“Thank you so much Mister. You may have saved my life. May I come in your house?

“Step into the living room and make yourself at home,” Harold replied.

“Thanks. Hey, I should introduce myself. My name is Whisper,” the strange young woman said as she found a place to sit on Harold’s yellow and orange patterned sofa. Whisper admired the brass antique lamp to the left of the sofa. The full décor of Harold Peyton’s living room had the ambiance that could only come from a man who appreciated fine art.

“Could I interest you in a cup of Tim Horton’s coffee or perhaps a mug of hot chocolate?” Harold asked. “By the way, Whisper is a beautiful name. Who gave you that name?”

“My grandma came up with it if I remember correctly,” Whisper replied.
While standing in the hall, Harold now had a good opportunity to observe Whisper. Her hair was blonde highlighted by orange streaks. It presently looked wet and tangled. There were still some snowflakes in her hair. Whisper’s make up was smudged and smeared from her tears. Whisper had a gold rod piercing through her nose. She wore orange lipstick and had a pentagon tattoo on her left forearm. She was not very attractive and was slightly overweight giving her somewhat of a pudgy look. Harold thought that Whisper resembled a naughty, terribly neglected little elf.fantasy-6

Episode 10 of Whisper by Ken David Stewart


Episode 10:

When Whisper finished showering and was coming down the stairs, Harold saw how much more attractive she looked. Her shoulder length blond hair was slicked back and gave off a pleasant aroma as she descended closer to the bottom of the stairs.

Whisper was now wearing a Los Angeles Kings replica Jersey. It was the design the Kings wore when Wayne Gretzky was their team captain. On the back of the Jersey ‘Whisper 99’ could be seen. She wore a pair of shiny silver slacks. The looseness of Whisper’s Jersey helped conceal her extra upper body weight. Her silver slacks were also loosely fitted, giving the impression that her legs were not too plump.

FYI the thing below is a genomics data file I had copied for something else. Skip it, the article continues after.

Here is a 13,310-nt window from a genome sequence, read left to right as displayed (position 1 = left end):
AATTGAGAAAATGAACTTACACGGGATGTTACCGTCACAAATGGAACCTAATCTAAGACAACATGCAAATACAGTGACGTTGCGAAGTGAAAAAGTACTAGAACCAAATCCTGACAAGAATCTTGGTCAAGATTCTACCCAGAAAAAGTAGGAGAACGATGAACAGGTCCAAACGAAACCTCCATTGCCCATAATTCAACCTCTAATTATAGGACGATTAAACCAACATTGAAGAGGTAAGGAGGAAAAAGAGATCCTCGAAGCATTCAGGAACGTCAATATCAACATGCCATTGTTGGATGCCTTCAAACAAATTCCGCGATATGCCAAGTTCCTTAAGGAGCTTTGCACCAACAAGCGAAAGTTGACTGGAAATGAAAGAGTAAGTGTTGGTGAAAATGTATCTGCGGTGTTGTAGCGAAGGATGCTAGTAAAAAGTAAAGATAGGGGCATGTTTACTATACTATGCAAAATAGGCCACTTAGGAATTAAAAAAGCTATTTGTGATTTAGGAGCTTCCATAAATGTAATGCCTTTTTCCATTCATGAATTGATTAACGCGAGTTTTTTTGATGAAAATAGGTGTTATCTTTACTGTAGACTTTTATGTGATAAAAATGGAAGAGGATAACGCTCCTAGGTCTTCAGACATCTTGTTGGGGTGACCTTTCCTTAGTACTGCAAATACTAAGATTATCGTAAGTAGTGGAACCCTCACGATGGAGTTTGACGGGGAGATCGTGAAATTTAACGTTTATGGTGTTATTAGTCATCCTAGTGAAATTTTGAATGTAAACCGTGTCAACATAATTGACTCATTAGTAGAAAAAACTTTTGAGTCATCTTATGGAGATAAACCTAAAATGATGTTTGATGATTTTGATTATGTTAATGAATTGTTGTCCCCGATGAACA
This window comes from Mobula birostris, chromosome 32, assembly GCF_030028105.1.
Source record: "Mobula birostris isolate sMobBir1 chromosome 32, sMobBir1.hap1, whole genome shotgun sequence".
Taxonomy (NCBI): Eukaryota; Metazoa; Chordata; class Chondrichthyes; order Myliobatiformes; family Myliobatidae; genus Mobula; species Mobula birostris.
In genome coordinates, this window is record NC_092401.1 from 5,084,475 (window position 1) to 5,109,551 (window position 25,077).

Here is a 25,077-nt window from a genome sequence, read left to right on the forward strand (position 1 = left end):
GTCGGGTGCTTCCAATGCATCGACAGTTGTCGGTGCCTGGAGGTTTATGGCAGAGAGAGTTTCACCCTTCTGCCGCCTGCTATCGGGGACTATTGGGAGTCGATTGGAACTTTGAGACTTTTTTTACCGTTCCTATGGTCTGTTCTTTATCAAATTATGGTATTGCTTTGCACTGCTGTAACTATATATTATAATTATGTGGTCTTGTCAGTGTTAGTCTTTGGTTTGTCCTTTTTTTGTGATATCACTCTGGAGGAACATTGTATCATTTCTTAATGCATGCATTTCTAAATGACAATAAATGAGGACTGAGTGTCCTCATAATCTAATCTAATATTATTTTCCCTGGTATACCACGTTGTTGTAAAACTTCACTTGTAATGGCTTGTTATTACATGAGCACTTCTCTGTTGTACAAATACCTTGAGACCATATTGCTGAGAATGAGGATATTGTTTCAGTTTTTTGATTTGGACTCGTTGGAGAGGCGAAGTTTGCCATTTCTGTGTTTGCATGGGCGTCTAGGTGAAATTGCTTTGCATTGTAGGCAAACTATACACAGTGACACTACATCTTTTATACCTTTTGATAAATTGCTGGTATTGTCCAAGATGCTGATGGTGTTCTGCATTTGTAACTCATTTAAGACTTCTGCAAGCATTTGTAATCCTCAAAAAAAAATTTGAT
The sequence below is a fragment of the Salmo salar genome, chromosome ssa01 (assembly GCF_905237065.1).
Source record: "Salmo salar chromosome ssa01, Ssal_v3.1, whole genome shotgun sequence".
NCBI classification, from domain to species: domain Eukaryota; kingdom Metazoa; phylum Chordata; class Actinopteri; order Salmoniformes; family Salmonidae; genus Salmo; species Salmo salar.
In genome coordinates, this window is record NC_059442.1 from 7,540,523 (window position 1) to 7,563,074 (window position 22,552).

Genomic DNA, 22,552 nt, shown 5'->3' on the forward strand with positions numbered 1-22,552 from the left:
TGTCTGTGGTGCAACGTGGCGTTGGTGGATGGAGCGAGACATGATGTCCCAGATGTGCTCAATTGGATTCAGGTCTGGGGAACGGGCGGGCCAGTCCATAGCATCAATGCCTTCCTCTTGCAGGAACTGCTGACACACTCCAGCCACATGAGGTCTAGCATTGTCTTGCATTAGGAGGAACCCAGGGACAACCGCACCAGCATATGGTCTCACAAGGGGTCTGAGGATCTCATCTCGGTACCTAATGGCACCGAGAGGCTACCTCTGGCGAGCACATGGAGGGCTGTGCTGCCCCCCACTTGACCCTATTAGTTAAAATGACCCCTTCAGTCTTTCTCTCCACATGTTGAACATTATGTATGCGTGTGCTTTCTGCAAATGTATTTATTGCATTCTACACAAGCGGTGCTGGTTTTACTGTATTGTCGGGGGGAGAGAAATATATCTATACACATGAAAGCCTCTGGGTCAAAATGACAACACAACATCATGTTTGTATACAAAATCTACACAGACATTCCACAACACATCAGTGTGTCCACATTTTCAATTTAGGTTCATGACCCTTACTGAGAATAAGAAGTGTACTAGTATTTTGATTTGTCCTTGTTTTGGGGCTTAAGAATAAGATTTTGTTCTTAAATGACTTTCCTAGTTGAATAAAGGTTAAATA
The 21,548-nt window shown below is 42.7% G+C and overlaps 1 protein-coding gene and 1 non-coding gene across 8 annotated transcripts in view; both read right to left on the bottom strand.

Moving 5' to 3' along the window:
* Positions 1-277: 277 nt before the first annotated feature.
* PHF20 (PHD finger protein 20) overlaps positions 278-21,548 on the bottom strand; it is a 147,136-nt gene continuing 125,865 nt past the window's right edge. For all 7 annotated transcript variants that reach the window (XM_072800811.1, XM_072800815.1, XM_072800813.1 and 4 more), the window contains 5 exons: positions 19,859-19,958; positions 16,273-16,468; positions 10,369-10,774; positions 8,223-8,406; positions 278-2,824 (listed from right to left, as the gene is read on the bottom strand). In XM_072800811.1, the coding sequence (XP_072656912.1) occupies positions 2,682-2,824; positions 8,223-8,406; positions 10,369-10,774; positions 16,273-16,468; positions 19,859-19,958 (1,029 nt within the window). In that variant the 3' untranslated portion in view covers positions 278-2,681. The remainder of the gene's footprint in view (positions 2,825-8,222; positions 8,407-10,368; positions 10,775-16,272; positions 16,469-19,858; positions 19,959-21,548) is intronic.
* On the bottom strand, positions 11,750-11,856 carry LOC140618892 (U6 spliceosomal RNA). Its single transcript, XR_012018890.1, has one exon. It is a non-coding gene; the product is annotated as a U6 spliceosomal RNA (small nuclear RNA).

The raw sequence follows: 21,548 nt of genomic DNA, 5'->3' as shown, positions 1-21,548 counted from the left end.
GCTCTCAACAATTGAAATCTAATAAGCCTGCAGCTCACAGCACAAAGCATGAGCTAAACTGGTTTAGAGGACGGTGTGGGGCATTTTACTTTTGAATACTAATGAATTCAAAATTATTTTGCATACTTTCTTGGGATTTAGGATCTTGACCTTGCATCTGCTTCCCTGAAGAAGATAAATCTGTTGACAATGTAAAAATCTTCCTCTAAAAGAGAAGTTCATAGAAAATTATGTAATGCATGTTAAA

As soon as she got herself settled on the couch Whisper said, “Thank you for letting me use your shower. I feel so much better now. Does your coffee need to be reheated?” Whisper asked.

“Oh no. It’s fine. I’m about three quarters way finished it anyway.

“If you want a fresh cup just ask.” Whisper said. “So you would like to know more about my housing situation.”

“Yes. It sounds like you don’t have a permanent place to live.”

 

“Yes. Unfortunately, that’s presently the situation I find myself in,” Whisper said.

“So I gather you can’t stay at Tony’s place tonight.? Harold asked.

“Oh no. He might kill me.”

You’re exaggerating, aren’t you?” Harold asked with genuine alarm in his voice.

No, I’m not. I can’t count how many times that Tony has beat me up this year,” Whisper answered.

 

So, where were you living before you stayed with Tony?” Harold asked

“At the Headingly Correctional Center for Women.”

“You’re kidding. What were you charged with?” Harold asked.

“Shoplifting,” Whisper replied.

“Why did you shoplift?” Harold asked.

“Probably because I didn’t have any money for food and cigarettes.”

Do you steal from stores a lot?” Harold asked.

 

“Yeah. Quite a lot, actually. I get a cheque from social assistance, but it doesn’t provide nearly enough, especially if you smoke like I do. Mostly I steal because I need stuff. I run out of money early in the month I don’t budget my money real well. Sometimes I just shoplift when I get bored. I get an adrenaline rush from it.”

“Do you ever feel guilty about stealing?” Harold asked.

“Not really. I mean I know it’s not right, but a person has to provide for themselves.”

“Have you ever had a regular job before?” Harold asked.

“Sure. I was the human resources director at Canada Life for about five years. Then I got fired.” Whisper answered.

“Why did you get fired?” Harold asked.

“For embezzlement. They found out that I was padding my expense account pretty regularly.” Whisper answered.